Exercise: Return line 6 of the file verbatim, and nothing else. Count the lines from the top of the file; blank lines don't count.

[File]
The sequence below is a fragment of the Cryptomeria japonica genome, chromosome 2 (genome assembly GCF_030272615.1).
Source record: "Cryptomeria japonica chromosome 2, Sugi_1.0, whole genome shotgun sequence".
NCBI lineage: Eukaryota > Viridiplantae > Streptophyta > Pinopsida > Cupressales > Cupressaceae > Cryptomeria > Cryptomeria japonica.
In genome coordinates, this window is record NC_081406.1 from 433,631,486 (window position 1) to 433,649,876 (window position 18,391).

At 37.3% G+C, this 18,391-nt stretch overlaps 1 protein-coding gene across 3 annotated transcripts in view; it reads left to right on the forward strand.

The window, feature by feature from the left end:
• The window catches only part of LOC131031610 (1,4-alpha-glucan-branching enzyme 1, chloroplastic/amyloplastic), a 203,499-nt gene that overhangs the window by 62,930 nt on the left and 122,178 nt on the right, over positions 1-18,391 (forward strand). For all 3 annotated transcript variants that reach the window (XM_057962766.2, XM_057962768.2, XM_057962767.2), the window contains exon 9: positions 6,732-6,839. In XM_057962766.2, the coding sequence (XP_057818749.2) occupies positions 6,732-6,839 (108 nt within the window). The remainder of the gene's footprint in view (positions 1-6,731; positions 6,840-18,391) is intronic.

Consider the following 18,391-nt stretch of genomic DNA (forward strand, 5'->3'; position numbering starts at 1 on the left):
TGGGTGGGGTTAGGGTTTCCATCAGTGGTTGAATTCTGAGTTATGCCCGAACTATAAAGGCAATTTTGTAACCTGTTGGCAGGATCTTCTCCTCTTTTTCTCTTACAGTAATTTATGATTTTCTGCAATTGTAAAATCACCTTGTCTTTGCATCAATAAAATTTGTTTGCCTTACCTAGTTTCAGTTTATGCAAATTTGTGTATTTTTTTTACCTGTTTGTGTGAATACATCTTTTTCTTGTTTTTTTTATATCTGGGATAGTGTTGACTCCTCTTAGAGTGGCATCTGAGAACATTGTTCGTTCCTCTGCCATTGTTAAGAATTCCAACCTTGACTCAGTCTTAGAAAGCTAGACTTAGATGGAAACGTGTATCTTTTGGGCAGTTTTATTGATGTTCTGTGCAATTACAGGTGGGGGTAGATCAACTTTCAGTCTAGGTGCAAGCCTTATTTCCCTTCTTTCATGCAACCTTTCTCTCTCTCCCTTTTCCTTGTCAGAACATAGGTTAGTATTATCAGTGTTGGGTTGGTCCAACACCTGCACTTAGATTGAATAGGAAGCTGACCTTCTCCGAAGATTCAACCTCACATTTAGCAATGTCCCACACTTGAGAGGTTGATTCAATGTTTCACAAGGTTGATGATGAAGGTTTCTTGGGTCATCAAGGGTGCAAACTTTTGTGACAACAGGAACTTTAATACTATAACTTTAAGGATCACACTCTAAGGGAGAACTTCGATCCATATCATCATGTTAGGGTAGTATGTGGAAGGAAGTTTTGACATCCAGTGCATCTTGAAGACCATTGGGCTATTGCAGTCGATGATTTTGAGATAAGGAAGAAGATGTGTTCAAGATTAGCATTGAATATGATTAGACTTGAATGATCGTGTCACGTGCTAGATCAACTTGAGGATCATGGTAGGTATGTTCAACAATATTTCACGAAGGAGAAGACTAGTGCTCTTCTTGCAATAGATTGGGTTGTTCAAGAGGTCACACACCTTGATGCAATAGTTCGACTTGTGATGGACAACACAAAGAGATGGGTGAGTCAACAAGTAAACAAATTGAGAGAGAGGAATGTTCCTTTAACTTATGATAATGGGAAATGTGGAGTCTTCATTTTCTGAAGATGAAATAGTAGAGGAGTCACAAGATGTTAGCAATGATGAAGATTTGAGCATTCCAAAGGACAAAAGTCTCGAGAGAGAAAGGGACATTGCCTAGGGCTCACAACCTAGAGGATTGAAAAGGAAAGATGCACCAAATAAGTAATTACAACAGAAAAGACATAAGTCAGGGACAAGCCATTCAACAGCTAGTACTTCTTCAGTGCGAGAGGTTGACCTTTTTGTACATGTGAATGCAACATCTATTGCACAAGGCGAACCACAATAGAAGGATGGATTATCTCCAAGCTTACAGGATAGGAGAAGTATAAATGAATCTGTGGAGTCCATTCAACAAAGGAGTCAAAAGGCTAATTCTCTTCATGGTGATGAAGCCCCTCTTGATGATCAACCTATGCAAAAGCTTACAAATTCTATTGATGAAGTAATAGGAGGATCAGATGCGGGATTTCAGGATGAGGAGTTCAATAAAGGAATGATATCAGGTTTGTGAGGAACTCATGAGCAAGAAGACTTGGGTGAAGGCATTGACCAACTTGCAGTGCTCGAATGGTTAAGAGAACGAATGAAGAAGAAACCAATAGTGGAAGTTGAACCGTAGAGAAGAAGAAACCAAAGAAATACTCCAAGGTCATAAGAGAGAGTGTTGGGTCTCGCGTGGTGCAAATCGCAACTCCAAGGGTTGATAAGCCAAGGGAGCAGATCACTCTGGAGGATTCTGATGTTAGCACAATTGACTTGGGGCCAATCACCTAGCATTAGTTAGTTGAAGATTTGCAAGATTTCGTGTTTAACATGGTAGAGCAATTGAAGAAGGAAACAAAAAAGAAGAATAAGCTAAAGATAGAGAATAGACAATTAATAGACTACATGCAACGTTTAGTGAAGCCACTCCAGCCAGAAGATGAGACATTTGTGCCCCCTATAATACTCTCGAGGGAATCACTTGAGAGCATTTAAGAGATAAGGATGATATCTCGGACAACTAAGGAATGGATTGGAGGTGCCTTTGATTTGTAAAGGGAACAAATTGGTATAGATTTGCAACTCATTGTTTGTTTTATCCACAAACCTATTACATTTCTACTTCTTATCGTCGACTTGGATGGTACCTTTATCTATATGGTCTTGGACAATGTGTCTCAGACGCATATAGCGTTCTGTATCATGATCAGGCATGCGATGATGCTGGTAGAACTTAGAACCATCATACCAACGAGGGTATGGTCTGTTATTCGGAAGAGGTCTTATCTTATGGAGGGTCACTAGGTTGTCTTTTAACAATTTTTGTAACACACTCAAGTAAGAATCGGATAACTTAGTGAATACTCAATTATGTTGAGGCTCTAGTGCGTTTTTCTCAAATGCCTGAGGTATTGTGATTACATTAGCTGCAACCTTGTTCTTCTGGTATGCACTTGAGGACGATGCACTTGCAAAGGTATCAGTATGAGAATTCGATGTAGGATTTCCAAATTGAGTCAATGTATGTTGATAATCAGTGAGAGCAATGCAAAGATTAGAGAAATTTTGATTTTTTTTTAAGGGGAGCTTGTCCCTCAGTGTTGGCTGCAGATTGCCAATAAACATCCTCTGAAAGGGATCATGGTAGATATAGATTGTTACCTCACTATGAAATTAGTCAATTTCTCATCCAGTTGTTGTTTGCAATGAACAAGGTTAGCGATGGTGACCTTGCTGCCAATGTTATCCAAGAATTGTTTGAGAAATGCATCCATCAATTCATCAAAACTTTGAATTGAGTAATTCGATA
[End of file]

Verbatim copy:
The window, feature by feature from the left end: